City of Photos
City of Photos explores the little known ethos of neighbourhood photo studios in Indian cities, discovering entire imaginary worlds in the smallest of spaces. Tiny, shabby studios that appear stuck in a time warp turn out to be places throbbing with energy.
As full of surprises as the people who frequent these studios are the backdrops they enjoy posing against and the props they choose. These afford fascinating glimpses into individual fantasies and popular tastes.
Yet beneath the fun and games runs an undercurrent of foreboding. Not everyone enjoys being photographed; not every backdrop is beautiful; not all photos are taken on happy occasions.
The cities in which these stories unfold themselves become backdrops, their gritty urban reality a counterpoint to the photo palaces. Desires, memories and stories, all so deeply linked to the photographic experience, come together as part of a personal journey into the city of photos.
About the Director
Alumni of Jamia Mass communication Research Centre, New Delhi and FTII, Pune, Nishtha Jain lives and works in her adopted city Mumbai.
From her first film City of Photos in 2004 to Gulabi Gang in 2012, she has been exploring the human condition in its myriad states. Politics of image-making and nature of memory; Complexities of social hierarchies and middle class sense of entitlement and privilege; Women’s movements and social change; Ethical implications of documentary filmmaking – these are some of the themes she has explored through her films. In her efforts to bring back documentray to the people, she makes sure that her muti-layered work is also highly accessible to people across cultures, classes and age groups.
Her films have been shown extensively in international film festivals and occasionally in art exhibitions. They have won several prestigious awards, been broadcast on international TV networks and are regularly shown in educational institutions in India and abroad.
The film attempts to capture through posed photographs the vibrant, uncertain, complex and often desperate face of contemporary India. These photographs taken in small neighbourhood studios take us into an intriguing world of desire and fantasy.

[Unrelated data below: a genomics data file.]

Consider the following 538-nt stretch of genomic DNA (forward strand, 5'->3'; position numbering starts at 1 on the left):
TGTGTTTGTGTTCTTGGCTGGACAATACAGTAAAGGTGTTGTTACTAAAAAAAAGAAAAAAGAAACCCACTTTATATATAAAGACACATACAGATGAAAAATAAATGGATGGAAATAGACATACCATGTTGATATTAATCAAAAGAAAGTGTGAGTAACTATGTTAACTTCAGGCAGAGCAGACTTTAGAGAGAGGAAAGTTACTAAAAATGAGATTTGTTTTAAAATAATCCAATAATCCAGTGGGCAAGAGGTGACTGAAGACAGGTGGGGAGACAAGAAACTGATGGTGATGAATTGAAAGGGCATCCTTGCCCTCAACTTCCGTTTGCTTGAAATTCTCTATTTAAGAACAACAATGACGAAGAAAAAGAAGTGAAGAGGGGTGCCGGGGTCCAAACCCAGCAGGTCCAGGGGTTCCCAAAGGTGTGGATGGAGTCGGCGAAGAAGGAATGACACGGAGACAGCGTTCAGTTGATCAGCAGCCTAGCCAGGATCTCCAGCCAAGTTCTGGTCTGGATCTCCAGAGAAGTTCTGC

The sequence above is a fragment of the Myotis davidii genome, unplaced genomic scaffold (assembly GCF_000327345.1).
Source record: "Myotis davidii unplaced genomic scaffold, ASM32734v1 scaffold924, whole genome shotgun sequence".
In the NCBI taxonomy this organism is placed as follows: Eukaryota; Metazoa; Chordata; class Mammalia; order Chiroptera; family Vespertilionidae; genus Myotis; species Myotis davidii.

This world is what I have called the City of Photos, a subterranean world that underlies our own. In this city we can travel freely through time, space and different realities, as photographs themselves do exactly that when they take us back in time or serve to express our fantasies. I draw upon this inherent quality to make inferences, and to speculate about what lies beneath and beyond the visible frame and, eventually, within ourselves.
My photo journey begins in Calcutta. Photos keep drawing us into the city, and the city, full of memories and nostalgia, nudges us back into the world of photos. We discover a place full of shifting time zones, where the past is inextricably intertwined with the present. In the city of Ahmedabad, a different spirit prevails. We share in the everyday happenings at a photo studio that lies, geographically and emotionally, at the heart of the Muslim community in an economically backward area of the city.
It is, paradoxically, the theme of absence that unites the wide variety of photographic expressions in the film. Everywhere, absences feed the fantasy machine—the absence of the beloved, the absence of eyes on a dead man, the absence of resources that could allow us to travel to far off places or live in beautiful homes, the absence of greenery in the urban landscape, and even—from the beginnings of photography to the present—the absence of choice in facing the lens. It is in these implicit areas of longing and freedom that the political impinges on the personal.
City of Photos moves through the dualities characteristic of photography: Are they real, or illusory? Do they immortalise, or—capturing, as they do, fleeting moments of life—are they grim reminders of mortality?
The filmmaker takes on many roles—from an old woman remembering her visits to a photo studio as a child, to an old man talking about his response to matrimonial picture of his wife when he was nineteen. The narration idiomatically shifts between the “you” and the “I” collapsing the distance between self and other, enabling individual photographic experiences to enter the space of collective memory and desire.